The world is facing severe biodiversity loss and agencies worldwide are attempting to stem this threat. However problems arise when a rare or threatened species is also an agricultural or medical pest. In this paper we discuss the case of Aularches miliaris, the spotted coffee grasshopper. This species exists as several subspecies across south Asia, perhaps representing local genetic adaptation. It is polyphagous and a minor agricultural pest, and is usually managed via insecticides and egg-bed destruction. For much of its range, populations appear healthy and are not threatened. In contrast, within the Western Ghats Biodiversity Hotspot in south India, A. miliaris is sparse and listed as Near-Threatened. In this area the insect is an occasional minor agricultural pest. Considering its local rarity, versus its abundance in other geographic areas, we recommend that in south India A. miliaris needs to be conserved at the present time. During localized outbreaks, we recommend that A. miliaris be managed via mechanical collection of nymphs and adults, and destruction of egg pods, rather than intervention using insecticides.
The world is currently facing massive biodiversity loss due to human overpopulation, habitat destruction and fragmentation, climate change, the effects of invasive species, disease, pollution, excessive recreational use and harvesting, and natural ongoing geological processes (Wagner & Van Driesche 2010). Mawdsley & Stork (1995) estimate that 11,200 insect species may have gone extinct since the 1600s, and that butterfly species are disproportionally affected. The 2008 World Conservation Union's “Red List of Threatened Species” lists 17,000 threatened species of which more than 600 are insects and 68 are Orthoptera.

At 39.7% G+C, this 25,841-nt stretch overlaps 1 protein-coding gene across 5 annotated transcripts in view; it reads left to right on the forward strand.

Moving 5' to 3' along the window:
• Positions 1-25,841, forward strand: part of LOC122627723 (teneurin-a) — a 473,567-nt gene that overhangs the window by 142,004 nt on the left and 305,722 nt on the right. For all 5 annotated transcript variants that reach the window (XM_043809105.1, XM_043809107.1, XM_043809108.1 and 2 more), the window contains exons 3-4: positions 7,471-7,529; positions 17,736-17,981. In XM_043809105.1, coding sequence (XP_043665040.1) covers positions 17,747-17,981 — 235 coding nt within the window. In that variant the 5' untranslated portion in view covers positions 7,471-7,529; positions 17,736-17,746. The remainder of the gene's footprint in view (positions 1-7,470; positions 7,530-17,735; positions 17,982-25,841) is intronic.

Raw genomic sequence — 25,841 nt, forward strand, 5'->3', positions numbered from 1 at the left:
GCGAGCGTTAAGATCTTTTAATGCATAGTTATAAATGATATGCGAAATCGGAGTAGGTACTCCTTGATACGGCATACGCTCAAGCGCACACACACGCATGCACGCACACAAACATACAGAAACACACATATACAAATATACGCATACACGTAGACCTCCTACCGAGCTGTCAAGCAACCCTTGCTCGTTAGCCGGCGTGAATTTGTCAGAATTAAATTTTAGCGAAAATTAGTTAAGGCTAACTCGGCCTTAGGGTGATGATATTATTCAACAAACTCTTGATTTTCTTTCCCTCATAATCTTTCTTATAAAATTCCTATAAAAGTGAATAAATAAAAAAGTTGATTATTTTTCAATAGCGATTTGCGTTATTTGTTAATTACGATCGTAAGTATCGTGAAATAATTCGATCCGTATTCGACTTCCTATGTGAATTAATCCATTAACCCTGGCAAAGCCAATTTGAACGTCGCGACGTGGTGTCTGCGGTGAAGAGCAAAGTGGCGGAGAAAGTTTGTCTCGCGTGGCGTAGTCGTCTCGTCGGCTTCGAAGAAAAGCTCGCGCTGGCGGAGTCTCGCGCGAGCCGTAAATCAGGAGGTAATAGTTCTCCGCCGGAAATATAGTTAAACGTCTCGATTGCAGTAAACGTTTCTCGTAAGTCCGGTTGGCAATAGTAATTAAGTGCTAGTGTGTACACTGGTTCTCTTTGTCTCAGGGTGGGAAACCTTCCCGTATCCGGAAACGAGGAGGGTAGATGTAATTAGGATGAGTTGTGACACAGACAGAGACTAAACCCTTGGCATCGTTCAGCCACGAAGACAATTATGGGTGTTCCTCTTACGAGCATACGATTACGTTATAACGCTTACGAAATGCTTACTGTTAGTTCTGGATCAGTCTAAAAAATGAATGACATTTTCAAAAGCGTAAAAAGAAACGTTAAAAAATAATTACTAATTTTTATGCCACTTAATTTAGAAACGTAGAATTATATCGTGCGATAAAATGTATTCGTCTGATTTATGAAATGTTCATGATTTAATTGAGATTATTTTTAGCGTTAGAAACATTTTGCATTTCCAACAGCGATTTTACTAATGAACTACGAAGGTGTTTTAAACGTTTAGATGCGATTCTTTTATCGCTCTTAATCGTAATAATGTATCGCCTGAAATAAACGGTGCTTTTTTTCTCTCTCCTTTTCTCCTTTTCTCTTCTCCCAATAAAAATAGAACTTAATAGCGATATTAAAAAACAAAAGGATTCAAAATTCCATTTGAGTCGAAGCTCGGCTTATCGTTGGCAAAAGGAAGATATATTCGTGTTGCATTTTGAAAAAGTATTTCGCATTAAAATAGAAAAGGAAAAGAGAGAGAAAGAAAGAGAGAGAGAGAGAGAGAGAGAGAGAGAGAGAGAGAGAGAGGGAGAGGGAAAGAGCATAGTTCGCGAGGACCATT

Considerable efforts are being made to avert further biodiversity loss. Among these are actions which include captive breeding, establishing seed and gene banks, bans on fishing and harvesting, creation and management of parks, preserves, sanctuaries, and conservation areas, and regulatory enforcement (Williams & Hoffman 2009). However, while we are attempting to preserve some species, we are attempting to eradicate others. Excessive human population growth requires ever-increasing agricultural production in the face of declining farmland, fisheries, water, energy, and fertilizer availability. As such, it is evermore imperative to reduce or eradicate populations of agricultural pests.
But, herein lies a conundrum: what do we do when a population is both a pest and endangered? In such cases there is a conflict between reducing and increasing population numbers (Samways & Lockwood 1998). Hence, conservation of rare and threatened species can be quite complex. An example of conflicting management strategies is seen when a species is rare in one geographic area, but common or pestiferous in another geographic area. The katydid Decticus verrucivorus (L.) is threatened in Britain, yet common in parts of continental Europe (Samways & Harz 1982), and the cricket Gryllotalpa gryllotalpa L. is listed as endangered in Britain (Haes 1987), yet is a well-known pest elsewhere within its natural range in Europe, Asia and North America (Hill 1987).
Pest management also conflicts with conservation when blanket application of pesticides harms hundreds of other nontarget species (Ware 1980). Examples include area-wide spraying for mosquitoes, fire ants, and locusts (Peveling et al. 1994, Lockwood 1998).